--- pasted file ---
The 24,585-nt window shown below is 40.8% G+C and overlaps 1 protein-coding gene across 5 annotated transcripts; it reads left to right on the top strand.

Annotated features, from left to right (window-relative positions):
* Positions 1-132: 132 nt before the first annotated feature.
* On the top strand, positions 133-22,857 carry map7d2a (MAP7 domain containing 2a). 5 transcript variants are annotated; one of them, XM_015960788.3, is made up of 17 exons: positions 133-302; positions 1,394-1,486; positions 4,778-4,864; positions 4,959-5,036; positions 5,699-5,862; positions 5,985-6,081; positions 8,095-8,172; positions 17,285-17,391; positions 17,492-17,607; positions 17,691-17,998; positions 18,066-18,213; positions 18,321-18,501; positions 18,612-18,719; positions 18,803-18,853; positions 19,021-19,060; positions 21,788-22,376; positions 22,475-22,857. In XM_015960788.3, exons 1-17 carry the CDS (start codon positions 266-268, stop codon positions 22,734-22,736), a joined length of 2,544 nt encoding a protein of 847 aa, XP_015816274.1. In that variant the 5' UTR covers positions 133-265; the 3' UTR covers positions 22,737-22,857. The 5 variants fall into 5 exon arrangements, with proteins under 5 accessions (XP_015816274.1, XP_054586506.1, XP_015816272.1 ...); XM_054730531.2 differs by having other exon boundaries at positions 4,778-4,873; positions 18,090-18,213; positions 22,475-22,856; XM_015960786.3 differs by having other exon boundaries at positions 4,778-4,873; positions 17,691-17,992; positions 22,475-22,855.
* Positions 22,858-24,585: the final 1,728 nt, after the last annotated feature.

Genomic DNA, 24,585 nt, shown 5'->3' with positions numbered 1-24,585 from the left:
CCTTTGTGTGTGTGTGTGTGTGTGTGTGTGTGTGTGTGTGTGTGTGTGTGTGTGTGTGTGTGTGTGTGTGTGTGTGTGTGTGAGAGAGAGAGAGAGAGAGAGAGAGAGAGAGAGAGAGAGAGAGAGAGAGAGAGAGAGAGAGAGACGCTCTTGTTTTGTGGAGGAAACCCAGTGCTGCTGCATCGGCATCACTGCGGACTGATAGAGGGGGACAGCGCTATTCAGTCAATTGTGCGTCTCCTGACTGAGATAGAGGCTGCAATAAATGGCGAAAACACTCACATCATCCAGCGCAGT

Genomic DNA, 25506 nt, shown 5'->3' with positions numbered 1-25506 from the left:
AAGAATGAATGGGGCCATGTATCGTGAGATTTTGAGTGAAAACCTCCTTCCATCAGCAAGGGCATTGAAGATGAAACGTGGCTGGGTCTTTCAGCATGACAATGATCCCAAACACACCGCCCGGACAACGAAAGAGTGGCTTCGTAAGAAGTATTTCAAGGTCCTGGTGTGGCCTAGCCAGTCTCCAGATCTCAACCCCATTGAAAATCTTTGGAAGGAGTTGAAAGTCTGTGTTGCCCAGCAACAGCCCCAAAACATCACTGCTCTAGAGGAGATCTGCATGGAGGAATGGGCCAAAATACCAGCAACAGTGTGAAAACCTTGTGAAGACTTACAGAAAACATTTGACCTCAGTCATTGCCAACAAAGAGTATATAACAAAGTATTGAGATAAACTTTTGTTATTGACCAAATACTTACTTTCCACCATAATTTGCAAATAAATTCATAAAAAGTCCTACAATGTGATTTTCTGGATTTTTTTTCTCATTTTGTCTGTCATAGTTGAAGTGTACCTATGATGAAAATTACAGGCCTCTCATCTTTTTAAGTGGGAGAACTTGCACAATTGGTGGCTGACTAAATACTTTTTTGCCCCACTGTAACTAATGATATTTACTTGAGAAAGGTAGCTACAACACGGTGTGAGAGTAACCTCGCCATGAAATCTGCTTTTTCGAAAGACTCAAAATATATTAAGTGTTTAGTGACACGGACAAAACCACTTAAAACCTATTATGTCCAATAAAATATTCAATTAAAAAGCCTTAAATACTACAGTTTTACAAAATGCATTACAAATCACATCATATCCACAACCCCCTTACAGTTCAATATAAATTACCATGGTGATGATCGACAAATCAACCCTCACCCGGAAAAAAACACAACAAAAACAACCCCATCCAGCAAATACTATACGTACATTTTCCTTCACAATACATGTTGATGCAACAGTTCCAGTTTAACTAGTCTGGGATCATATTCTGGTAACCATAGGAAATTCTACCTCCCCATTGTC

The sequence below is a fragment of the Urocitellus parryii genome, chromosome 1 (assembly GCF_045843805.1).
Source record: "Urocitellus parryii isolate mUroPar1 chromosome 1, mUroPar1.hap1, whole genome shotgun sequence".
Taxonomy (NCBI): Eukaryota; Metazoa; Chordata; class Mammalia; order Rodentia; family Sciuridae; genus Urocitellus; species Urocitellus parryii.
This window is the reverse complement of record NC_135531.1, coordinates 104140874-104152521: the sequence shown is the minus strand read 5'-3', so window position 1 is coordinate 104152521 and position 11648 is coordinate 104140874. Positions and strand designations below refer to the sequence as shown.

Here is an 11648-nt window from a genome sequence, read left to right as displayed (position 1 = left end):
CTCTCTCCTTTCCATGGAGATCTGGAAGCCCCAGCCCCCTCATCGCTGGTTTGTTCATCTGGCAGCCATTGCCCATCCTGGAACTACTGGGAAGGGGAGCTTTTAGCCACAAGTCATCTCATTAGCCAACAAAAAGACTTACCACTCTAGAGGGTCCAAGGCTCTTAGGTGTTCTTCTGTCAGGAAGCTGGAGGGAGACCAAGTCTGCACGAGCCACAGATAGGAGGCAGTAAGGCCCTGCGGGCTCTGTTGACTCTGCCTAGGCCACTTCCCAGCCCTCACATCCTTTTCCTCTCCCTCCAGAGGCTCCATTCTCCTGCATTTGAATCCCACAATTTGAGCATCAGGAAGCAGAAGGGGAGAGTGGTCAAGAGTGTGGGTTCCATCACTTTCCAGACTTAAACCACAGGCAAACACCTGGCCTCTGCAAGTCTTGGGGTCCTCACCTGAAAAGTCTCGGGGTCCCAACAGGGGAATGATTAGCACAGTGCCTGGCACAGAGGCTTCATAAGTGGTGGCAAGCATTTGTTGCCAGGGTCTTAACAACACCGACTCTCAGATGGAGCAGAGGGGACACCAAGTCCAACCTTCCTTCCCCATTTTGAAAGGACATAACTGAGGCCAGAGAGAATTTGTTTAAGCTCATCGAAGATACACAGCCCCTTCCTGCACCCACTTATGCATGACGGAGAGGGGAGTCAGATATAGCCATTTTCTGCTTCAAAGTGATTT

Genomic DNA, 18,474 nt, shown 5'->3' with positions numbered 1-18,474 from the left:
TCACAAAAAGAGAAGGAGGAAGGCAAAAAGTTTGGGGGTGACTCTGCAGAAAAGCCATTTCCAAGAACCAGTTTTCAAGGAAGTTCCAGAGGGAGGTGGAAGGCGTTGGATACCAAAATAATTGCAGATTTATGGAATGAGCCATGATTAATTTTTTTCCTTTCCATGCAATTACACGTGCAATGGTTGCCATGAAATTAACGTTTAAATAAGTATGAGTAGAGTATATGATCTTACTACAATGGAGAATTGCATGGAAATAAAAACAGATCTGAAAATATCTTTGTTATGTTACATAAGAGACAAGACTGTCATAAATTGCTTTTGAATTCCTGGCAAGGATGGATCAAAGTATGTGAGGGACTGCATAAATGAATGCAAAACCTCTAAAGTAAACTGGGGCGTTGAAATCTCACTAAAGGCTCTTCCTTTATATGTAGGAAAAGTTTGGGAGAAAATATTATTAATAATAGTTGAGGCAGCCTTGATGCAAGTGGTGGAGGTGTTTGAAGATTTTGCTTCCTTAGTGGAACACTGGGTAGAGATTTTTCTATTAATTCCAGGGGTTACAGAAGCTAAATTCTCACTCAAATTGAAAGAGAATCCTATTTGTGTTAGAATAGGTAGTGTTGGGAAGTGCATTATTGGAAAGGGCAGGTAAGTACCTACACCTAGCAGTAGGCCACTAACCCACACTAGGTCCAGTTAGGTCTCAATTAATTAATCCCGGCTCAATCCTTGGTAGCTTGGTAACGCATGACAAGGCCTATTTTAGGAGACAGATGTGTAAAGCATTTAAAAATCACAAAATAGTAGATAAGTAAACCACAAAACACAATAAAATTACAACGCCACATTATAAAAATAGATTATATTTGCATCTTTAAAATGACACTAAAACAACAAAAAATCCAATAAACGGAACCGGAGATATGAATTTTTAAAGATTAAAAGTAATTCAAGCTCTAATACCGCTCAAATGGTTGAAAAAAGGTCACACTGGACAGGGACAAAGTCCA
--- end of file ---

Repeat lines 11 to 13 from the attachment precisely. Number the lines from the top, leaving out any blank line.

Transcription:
Source record: "Urocitellus parryii isolate mUroPar1 chromosome 1, mUroPar1.hap1, whole genome shotgun sequence".
Taxonomy (NCBI): Eukaryota; Metazoa; Chordata; class Mammalia; order Rodentia; family Sciuridae; genus Urocitellus; species Urocitellus parryii.
This window is the reverse complement of record NC_135531.1, coordinates 104140874-104152521: the sequence shown is the minus strand read 5'-3', so window position 1 is coordinate 104152521 and position 11648 is coordinate 104140874. Positions and strand designations below refer to the sequence as shown.